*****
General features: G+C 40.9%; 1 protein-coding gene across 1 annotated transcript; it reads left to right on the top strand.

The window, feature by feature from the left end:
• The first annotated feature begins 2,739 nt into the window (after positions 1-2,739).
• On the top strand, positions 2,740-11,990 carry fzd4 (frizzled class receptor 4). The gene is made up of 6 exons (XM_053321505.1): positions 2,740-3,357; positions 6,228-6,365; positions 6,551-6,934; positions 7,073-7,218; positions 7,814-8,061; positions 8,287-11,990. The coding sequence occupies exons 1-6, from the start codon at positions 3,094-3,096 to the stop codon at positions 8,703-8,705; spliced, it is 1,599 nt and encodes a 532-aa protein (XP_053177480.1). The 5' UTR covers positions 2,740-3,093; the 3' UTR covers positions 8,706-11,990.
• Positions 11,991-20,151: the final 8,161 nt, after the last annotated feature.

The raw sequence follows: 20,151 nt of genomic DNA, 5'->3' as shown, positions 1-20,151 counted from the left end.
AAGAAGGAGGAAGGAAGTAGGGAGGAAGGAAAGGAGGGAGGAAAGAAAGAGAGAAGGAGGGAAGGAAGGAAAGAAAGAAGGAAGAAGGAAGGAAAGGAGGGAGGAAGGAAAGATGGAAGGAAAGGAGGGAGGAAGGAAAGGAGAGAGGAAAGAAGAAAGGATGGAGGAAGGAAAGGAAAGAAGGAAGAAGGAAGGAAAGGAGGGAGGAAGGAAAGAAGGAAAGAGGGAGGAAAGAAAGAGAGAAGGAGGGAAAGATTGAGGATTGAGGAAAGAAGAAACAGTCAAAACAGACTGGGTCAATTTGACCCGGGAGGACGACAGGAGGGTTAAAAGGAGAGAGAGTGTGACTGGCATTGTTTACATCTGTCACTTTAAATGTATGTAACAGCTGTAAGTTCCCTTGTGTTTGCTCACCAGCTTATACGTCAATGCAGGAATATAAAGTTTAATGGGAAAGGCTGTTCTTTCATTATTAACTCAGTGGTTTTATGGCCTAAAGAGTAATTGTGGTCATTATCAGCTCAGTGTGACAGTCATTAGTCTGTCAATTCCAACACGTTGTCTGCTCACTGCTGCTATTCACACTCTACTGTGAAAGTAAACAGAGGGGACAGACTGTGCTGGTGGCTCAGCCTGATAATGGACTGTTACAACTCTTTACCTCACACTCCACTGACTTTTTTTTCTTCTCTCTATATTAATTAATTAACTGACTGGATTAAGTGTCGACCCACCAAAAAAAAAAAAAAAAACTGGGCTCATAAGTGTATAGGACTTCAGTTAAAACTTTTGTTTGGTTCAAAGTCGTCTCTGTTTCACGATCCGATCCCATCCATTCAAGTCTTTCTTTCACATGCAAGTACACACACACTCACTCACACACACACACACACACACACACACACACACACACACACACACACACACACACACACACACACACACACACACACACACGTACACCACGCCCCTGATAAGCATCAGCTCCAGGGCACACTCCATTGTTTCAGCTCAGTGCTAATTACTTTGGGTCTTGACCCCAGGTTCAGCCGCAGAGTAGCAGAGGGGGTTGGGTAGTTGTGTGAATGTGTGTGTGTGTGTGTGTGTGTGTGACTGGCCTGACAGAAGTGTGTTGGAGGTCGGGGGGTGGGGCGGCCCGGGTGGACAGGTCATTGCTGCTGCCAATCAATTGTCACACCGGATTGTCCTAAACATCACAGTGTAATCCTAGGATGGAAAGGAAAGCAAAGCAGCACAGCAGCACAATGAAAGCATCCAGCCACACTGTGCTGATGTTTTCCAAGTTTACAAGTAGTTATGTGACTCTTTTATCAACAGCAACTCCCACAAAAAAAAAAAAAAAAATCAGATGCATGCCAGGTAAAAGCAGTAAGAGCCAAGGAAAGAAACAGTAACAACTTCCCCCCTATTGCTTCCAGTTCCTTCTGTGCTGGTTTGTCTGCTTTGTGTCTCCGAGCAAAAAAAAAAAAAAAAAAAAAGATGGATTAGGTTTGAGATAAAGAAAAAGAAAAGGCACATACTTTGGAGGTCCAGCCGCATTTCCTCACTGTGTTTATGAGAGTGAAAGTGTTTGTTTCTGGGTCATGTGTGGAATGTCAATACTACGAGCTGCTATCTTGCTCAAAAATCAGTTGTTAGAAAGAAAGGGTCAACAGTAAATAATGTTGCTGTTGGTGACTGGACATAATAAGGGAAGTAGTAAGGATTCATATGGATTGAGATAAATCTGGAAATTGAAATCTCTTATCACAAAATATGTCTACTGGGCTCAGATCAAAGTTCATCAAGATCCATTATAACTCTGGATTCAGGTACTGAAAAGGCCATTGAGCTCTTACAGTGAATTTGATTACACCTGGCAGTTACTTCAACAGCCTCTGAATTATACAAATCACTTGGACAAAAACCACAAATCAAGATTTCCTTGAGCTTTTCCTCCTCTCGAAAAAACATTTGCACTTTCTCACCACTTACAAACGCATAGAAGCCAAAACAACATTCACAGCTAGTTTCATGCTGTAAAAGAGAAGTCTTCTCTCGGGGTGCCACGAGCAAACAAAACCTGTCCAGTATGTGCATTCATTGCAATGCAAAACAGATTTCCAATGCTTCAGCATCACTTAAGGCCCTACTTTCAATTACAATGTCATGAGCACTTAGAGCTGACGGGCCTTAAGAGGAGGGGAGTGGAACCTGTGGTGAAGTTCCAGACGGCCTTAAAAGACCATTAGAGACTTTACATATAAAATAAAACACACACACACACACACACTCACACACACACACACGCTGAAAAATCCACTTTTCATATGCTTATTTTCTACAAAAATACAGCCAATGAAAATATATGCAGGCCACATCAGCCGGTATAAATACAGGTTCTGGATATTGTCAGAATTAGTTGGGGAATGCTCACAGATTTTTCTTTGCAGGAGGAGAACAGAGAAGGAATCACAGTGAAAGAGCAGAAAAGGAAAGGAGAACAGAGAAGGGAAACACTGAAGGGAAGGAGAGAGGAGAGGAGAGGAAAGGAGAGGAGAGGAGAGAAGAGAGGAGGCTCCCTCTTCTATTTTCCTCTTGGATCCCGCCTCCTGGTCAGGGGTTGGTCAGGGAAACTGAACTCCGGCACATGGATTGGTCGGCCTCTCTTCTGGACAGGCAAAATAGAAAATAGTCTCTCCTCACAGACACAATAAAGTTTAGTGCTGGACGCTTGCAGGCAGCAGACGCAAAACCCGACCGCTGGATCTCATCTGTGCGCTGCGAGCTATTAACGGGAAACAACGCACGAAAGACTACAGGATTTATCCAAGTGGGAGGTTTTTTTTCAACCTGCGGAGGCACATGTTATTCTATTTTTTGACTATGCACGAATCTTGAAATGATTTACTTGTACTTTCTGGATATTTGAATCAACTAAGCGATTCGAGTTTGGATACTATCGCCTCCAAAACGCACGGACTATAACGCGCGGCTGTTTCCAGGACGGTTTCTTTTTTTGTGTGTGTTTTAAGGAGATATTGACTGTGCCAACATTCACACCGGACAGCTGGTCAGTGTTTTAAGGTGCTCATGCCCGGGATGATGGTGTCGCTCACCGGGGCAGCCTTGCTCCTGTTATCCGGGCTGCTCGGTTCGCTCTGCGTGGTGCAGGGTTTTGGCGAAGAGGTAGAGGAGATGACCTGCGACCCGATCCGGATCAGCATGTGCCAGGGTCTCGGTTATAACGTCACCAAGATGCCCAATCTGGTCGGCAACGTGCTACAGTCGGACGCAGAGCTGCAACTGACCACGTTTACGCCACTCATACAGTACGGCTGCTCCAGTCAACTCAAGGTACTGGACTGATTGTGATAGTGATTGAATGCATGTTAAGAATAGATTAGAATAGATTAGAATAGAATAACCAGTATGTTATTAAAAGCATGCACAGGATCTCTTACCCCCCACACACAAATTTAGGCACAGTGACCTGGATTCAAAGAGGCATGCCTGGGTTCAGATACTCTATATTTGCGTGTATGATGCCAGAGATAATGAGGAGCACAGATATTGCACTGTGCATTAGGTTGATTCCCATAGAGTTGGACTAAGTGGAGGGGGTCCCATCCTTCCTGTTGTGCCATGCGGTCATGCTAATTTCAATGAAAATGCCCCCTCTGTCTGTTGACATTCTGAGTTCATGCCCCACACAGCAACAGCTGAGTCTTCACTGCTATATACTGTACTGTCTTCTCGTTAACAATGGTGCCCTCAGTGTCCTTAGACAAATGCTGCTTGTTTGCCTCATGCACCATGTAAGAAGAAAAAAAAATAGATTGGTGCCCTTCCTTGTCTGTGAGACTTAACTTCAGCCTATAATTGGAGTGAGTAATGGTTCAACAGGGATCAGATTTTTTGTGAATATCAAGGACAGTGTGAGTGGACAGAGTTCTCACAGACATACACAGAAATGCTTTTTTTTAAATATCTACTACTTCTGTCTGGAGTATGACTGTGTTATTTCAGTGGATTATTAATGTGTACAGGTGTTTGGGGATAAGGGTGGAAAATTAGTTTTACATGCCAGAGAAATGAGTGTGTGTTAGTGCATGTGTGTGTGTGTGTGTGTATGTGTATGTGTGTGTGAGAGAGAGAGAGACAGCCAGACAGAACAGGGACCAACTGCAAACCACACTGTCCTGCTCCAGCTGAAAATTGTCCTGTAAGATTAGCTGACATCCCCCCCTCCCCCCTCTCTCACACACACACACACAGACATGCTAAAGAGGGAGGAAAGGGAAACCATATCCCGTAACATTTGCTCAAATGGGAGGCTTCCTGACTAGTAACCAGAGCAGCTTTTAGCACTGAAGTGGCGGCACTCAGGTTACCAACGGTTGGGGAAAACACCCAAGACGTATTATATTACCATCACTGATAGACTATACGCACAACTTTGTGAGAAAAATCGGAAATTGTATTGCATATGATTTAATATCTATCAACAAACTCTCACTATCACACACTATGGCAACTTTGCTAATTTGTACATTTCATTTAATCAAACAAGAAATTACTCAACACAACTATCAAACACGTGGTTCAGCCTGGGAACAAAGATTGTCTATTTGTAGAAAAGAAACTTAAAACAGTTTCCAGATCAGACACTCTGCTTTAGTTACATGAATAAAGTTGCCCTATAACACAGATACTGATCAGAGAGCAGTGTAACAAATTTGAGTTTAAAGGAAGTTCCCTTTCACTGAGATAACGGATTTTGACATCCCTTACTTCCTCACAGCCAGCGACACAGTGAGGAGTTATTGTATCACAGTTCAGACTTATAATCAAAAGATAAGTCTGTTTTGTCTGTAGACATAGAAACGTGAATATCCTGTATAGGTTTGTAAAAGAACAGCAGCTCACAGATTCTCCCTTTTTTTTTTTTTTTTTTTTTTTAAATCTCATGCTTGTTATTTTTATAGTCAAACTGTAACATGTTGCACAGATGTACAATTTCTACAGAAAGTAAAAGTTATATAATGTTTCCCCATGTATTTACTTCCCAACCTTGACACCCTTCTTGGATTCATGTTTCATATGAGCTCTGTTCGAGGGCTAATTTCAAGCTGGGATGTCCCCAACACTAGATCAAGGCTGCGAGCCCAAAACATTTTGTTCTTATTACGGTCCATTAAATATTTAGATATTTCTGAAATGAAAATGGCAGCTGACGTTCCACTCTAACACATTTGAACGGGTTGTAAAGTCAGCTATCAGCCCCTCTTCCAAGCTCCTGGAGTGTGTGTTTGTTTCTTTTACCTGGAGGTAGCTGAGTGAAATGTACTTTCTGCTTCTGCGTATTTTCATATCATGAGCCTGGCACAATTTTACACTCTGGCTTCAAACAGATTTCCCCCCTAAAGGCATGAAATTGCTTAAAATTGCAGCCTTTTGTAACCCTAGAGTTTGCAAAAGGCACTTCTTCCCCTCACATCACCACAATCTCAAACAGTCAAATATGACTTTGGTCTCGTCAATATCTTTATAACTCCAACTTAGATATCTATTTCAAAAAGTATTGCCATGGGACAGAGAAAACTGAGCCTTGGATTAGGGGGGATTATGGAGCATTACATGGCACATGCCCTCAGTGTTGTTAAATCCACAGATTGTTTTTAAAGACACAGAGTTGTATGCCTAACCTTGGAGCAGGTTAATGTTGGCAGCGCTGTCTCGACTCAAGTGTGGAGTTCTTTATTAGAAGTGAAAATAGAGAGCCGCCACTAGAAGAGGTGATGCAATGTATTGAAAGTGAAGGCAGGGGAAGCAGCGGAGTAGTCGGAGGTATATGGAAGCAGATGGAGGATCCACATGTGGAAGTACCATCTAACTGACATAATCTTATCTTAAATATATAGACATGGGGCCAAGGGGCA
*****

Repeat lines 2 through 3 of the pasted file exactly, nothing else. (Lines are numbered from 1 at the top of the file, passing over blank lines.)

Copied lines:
The window, feature by feature from the left end:
• The first annotated feature begins 2,739 nt into the window (after positions 1-2,739).